In addition, we will also have two techniques - one technique will be responsible for updating the particles and the other for rendering. We will use the billboarding technique from the previous tutorial for rendering so make sure you are familiar with it.

## Code Walkthru

(particle_system.h:29)

``` class ParticleSystem { public:     ParticleSystem();     ~ParticleSystem();     bool InitParticleSystem(const Vector3f& Pos);     void Render(int DeltaTimeMillis, const Matrix4f& VP, const Vector3f& CameraPos); private:     bool m_isFirst;     unsigned int m_currVB;     unsigned int m_currTFB;     GLuint m_particleBuffer[2];     GLuint m_transformFeedback[2];     PSUpdateTechnique m_updateTechnique;     BillboardTechnique m_billboardTechnique;     RandomTexture m_randomTexture;     Texture* m_pTexture;     int m_time; }; ```

The ParticleSystem class encapsulates all the mechanics involved in managing the transform feedback buffer. One instance of this class is created by the application and initialized with the world space position of the fireworks launcher. In the main render loop the ParticleSystem::Render() function is called and takes three parameters: the delta time from the previous call in milliseconds, the product of the viewport and projection matrices and the world space position of the camera. The class also has a few attributes: an indicator for the first time Render() is called, two indices that specify which buffer is currently the vertex buffer (input) and which is the transform feedback buffer (output), two handles for the vertex buffers, two handles for the transform feedback objects, the update and render techniques, a texture that contains random numbers, the texture that will be mapped on the particles and the current global time variable.

(particle_system.cpp:31)

``` struct Particle {     float Type;     Vector3f Pos;     Vector3f Vel;     float LifetimeMillis; }; ```

Each particle has the above structure. A particle can be either a launcher, a shell or a secondary shell. The launcher is static and is responsible for generating the other particles. It is unique in the system. The launcher periodically creates shell particles and fires them upwards. After a few seconds the shells explode into secondary shells that fly into random directions. All particles except the launcher has a lifetime which is tracked by the system in milliseconds. When the lifetime reaches a certain threshold the particle is removed. Each particle also has a current position and velocity. When a particle is created it is given some velocity (a vector). This velocity is influenced by gravity which pulls the particle down. On every frame we use the velocity to update the world position of the particle. This position is used later to render the particle.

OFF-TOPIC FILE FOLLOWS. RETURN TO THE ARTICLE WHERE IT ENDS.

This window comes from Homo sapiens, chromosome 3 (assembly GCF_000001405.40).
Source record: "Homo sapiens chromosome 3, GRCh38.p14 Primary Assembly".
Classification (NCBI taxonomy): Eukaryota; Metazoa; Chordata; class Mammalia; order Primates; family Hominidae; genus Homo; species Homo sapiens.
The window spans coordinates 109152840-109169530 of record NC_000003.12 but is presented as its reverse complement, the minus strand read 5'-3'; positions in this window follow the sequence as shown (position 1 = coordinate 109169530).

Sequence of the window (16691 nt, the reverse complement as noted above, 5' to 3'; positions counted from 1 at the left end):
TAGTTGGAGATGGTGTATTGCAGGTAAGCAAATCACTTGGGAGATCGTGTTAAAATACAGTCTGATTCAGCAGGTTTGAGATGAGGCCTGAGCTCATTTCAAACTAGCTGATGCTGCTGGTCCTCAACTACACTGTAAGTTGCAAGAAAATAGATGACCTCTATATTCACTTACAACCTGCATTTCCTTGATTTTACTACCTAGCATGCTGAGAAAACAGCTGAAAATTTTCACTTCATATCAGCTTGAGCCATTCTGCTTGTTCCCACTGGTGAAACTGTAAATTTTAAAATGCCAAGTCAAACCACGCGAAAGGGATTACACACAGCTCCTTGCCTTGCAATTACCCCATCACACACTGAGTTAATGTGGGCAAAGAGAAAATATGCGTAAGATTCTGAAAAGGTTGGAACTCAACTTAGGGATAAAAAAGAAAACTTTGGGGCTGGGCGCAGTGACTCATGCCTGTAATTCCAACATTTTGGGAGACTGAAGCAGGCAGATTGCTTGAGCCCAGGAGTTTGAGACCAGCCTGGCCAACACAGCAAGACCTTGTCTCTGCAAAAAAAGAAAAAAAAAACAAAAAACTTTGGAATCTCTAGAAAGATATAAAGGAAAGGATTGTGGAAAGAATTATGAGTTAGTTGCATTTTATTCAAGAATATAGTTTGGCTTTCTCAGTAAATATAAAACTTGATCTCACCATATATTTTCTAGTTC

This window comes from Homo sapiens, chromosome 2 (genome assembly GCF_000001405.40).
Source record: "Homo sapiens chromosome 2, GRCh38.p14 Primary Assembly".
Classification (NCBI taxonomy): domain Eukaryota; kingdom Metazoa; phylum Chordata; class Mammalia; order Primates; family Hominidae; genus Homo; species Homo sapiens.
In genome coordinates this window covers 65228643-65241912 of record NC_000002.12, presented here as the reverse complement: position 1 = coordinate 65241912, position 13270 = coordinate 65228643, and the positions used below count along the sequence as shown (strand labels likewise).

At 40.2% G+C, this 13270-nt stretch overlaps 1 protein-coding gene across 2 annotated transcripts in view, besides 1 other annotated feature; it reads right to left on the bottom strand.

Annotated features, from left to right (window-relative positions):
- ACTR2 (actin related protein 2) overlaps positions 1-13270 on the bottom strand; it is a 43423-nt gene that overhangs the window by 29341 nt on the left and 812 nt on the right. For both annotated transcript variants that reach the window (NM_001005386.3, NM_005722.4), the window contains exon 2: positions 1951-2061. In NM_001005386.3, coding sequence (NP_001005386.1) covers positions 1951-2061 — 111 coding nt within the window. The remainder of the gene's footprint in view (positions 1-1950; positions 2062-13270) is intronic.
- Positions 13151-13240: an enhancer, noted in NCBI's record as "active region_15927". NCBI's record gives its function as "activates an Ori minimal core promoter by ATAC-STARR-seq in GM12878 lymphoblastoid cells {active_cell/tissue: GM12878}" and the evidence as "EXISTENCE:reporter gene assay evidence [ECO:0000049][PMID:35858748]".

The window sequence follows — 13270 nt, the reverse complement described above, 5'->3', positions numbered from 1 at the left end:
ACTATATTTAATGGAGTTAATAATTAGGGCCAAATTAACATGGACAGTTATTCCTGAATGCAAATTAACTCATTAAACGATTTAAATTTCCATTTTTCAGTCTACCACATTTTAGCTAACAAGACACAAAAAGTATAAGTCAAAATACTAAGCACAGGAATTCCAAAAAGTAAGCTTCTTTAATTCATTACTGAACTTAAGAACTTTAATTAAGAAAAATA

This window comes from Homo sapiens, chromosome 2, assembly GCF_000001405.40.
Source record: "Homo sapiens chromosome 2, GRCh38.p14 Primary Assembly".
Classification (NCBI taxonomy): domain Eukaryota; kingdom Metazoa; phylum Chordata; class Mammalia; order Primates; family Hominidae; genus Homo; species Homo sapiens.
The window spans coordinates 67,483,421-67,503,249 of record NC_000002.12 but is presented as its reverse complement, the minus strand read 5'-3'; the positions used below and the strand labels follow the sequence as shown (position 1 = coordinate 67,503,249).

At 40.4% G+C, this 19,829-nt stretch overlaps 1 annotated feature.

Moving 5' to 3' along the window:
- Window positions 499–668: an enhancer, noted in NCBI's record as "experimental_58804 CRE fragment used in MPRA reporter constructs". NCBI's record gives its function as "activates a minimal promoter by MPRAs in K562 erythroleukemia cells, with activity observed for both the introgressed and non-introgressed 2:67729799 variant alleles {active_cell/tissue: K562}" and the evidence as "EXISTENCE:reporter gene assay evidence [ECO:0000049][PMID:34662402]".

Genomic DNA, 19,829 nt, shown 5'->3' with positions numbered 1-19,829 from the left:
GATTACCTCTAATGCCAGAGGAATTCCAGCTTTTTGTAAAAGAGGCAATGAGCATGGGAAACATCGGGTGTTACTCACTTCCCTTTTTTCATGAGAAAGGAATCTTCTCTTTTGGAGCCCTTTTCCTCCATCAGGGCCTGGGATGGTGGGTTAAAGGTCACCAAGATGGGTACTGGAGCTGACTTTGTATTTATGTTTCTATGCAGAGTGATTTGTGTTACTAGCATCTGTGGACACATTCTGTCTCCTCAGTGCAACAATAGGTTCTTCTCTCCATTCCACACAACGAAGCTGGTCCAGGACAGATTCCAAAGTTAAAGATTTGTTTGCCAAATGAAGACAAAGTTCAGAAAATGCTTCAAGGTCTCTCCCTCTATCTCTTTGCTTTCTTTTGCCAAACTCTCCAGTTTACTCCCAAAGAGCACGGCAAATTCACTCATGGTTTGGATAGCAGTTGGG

(particle_system.cpp:67)

``` bool ParticleSystem::InitParticleSystem(const Vector3f& Pos) {     Particle Particles[MAX_PARTICLES];     ZERO_MEM(Particles);     Particles[0].Type = PARTICLE_TYPE_LAUNCHER;     Particles[0].Pos = Pos;     Particles[0].Vel = Vector3f(0.0f, 0.0001f, 0.0f);     Particles[0].LifetimeMillis = 0.0f;     glGenTransformFeedbacks(2, m_transformFeedback);     glGenBuffers(2, m_particleBuffer);     for (unsigned int i = 0; i < 2 ; i++) {         glBindTransformFeedback(GL_TRANSFORM_FEEDBACK, m_transformFeedback[i]);         glBindBuffer(GL_ARRAY_BUFFER, m_particleBuffer[i]);         glBufferData(GL_ARRAY_BUFFER, sizeof(Particles), Particles, GL_DYNAMIC_DRAW);         glBindBufferBase(GL_TRANSFORM_FEEDBACK_BUFFER, 0, m_particleBuffer[i]);     } ```

This is the first part of the initialization of the particle system. We set up storage for all the particles on the stack and initialize just the first particle as a launcher (the remaining particles will be created at render time). The position of the launcher is also the starting position of all the particles it is going to create and the velocity of the launcher is their starting velocity (the launcher itself is static). We are going to use two transform feedback buffers and toggle between them (drawing into one while using the other as input and vice verse) so we create two transform feedback objects using the function glGenTransformFeedbacks. The transform feedback object encapsulates all the state that is attached to the transform feedback object. We also create two buffer objects - one for each transform feedback object. We then perform the same series of operations for both objects (see below).

We start by binding a transform feedback object to the GL_TRANSFORM_FEEDBACK target using glBindTransformFeedback() function. This makes the object "current" so that following operations (relevant to transform feedback) are performed on it. Next we bind the the corresponding buffer object to the GL_ARRAY_BUFFER which makes it a regular vertex buffer and load the contents of the particle array into it. Finally we bind the corresponding buffer object to the GL_TRANSFORM_FEEDBACK_BUFFER target and specify the buffer index as zero. This makes this buffer a transform feedback buffer and places it as index zero. We can have the primitives redirected into more than one buffer by binding several buffers at different indices. Here we only need one buffer. So now we have two transform feedback objects with corresponding buffer objects that can serve both as vertex buffers as well as transform feedback buffers.